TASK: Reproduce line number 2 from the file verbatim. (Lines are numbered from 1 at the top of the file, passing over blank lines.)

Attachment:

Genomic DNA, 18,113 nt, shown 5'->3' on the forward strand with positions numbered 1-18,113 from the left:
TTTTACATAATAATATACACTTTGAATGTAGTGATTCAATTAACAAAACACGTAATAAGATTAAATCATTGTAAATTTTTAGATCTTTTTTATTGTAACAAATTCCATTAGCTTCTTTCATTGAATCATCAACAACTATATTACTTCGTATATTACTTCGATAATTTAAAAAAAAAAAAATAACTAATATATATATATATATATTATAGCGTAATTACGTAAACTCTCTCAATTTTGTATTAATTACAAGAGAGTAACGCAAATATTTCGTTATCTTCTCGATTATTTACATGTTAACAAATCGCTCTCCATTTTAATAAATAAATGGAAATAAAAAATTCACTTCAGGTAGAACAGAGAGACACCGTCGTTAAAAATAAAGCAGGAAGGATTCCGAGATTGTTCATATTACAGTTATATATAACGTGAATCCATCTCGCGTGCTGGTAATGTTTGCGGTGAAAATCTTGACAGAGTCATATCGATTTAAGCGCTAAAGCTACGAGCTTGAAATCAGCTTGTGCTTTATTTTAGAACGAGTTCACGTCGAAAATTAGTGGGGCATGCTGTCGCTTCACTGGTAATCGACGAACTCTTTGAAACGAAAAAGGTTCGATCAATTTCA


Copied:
TTTTACATAATAATATACACTTTGAATGTAGTGATTCAATTAACAAAACACGTAATAAGATTAAATCATTGTAAATTTTTAGATCTTTTTTATTGTAACAAATTCCATTAGCTTCTTTCATTGAATCATCAACAACTATATTACTTCGTATATTACTTCGATAATTTAAAAAAAAAAAAATAACTAATATATATATATATATATTATAGCGTAATTACGTAAACTCTCTCAATTTTGTATTAATTACAAGAGAGTAACGCAAATATTTCGTTATCTTCTCGATTATTTACATGTTAACAAATCGCTCTCCATTTTAATAAATAAATGGAAATAAAAAATTCACTTCAGGTAGAACAGAGAGACACCGTCGTTAAAAATAAAGCAGGAAGGATTCCGAGATTGTTCATATTACAGTTATATATAACGTGAATCCATCTCGCGTGCTGGTAATGTTTGCGGTGAAAATCTTGACAGAGTCATATCGATTTAAGCGCTAAAGCTACGAGCTTGAAATCAGCTTGTGCTTTATTTTAGAACGAGTTCACGTCGAAAATTAGTGGGGCATGCTGTCGCTTCACTGGTAATCGACGAACTCTTTGAAACGAAAAAGGTTCGATCAATTTCA